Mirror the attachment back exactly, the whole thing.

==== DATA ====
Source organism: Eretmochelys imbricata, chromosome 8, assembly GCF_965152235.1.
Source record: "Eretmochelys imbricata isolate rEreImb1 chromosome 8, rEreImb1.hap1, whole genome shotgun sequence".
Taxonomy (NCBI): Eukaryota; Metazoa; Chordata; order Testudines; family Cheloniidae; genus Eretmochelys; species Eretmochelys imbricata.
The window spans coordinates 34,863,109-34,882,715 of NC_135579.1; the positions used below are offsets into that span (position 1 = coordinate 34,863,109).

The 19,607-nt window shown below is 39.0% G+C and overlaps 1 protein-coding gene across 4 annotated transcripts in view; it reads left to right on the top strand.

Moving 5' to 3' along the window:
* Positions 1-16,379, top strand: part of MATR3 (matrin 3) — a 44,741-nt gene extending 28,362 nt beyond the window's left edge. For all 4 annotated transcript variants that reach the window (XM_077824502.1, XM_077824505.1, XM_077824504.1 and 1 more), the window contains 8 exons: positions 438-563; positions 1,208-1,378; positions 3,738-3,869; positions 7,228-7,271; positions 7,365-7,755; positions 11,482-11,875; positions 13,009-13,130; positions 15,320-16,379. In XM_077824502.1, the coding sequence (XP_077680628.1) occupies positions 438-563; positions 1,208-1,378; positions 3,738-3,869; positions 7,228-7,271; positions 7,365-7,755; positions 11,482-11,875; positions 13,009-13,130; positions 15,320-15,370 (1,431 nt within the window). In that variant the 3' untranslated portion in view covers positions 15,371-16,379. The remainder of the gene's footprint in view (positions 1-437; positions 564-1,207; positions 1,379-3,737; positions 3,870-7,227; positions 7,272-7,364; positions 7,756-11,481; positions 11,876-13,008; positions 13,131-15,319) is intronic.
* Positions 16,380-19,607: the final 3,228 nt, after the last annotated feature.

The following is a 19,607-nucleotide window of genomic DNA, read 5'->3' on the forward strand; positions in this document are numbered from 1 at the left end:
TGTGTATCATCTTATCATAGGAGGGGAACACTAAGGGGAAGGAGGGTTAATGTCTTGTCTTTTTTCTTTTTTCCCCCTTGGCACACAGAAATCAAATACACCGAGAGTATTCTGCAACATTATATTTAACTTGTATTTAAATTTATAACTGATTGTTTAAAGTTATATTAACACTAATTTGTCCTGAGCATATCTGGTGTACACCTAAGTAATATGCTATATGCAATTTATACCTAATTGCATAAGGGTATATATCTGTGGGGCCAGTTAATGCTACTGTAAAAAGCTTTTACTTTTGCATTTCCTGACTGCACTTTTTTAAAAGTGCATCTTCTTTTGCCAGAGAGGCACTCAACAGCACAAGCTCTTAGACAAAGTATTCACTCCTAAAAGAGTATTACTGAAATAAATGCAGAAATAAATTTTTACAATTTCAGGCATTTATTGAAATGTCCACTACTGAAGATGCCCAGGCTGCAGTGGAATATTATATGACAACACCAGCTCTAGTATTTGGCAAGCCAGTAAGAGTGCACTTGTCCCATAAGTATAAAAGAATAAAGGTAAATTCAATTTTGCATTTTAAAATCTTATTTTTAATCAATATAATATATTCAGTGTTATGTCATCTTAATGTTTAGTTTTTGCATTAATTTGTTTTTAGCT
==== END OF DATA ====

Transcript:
Source organism: Eretmochelys imbricata, chromosome 8, assembly GCF_965152235.1.
Source record: "Eretmochelys imbricata isolate rEreImb1 chromosome 8, rEreImb1.hap1, whole genome shotgun sequence".
Taxonomy (NCBI): Eukaryota; Metazoa; Chordata; order Testudines; family Cheloniidae; genus Eretmochelys; species Eretmochelys imbricata.
The window spans coordinates 34,863,109-34,882,715 of NC_135579.1; the positions used below are offsets into that span (position 1 = coordinate 34,863,109).

The 19,607-nt window shown below is 39.0% G+C and overlaps 1 protein-coding gene across 4 annotated transcripts in view; it reads left to right on the top strand.

Moving 5' to 3' along the window:
* Positions 1-16,379, top strand: part of MATR3 (matrin 3) — a 44,741-nt gene extending 28,362 nt beyond the window's left edge. For all 4 annotated transcript variants that reach the window (XM_077824502.1, XM_077824505.1, XM_077824504.1 and 1 more), the window contains 8 exons: positions 438-563; positions 1,208-1,378; positions 3,738-3,869; positions 7,228-7,271; positions 7,365-7,755; positions 11,482-11,875; positions 13,009-13,130; positions 15,320-16,379. In XM_077824502.1, the coding sequence (XP_077680628.1) occupies positions 438-563; positions 1,208-1,378; positions 3,738-3,869; positions 7,228-7,271; positions 7,365-7,755; positions 11,482-11,875; positions 13,009-13,130; positions 15,320-15,370 (1,431 nt within the window). In that variant the 3' untranslated portion in view covers positions 15,371-16,379. The remainder of the gene's footprint in view (positions 1-437; positions 564-1,207; positions 1,379-3,737; positions 3,870-7,227; positions 7,272-7,364; positions 7,756-11,481; positions 11,876-13,008; positions 13,131-15,319) is intronic.
* Positions 16,380-19,607: the final 3,228 nt, after the last annotated feature.

The following is a 19,607-nucleotide window of genomic DNA, read 5'->3' on the forward strand; positions in this document are numbered from 1 at the left end:
TGTGTATCATCTTATCATAGGAGGGGAACACTAAGGGGAAGGAGGGTTAATGTCTTGTCTTTTTTCTTTTTTCCCCCTTGGCACACAGAAATCAAATACACCGAGAGTATTCTGCAACATTATATTTAACTTGTATTTAAATTTATAACTGATTGTTTAAAGTTATATTAACACTAATTTGTCCTGAGCATATCTGGTGTACACCTAAGTAATATGCTATATGCAATTTATACCTAATTGCATAAGGGTATATATCTGTGGGGCCAGTTAATGCTACTGTAAAAAGCTTTTACTTTTGCATTTCCTGACTGCACTTTTTTAAAAGTGCATCTTCTTTTGCCAGAGAGGCACTCAACAGCACAAGCTCTTAGACAAAGTATTCACTCCTAAAAGAGTATTACTGAAATAAATGCAGAAATAAATTTTTACAATTTCAGGCATTTATTGAAATGTCCACTACTGAAGATGCCCAGGCTGCAGTGGAATATTATATGACAACACCAGCTCTAGTATTTGGCAAGCCAGTAAGAGTGCACTTGTCCCATAAGTATAAAAGAATAAAGGTAAATTCAATTTTGCATTTTAAAATCTTATTTTTAATCAATATAATATATTCAGTGTTATGTCATCTTAATGTTTAGTTTTTGCATTAATTTGTTTTTAGCT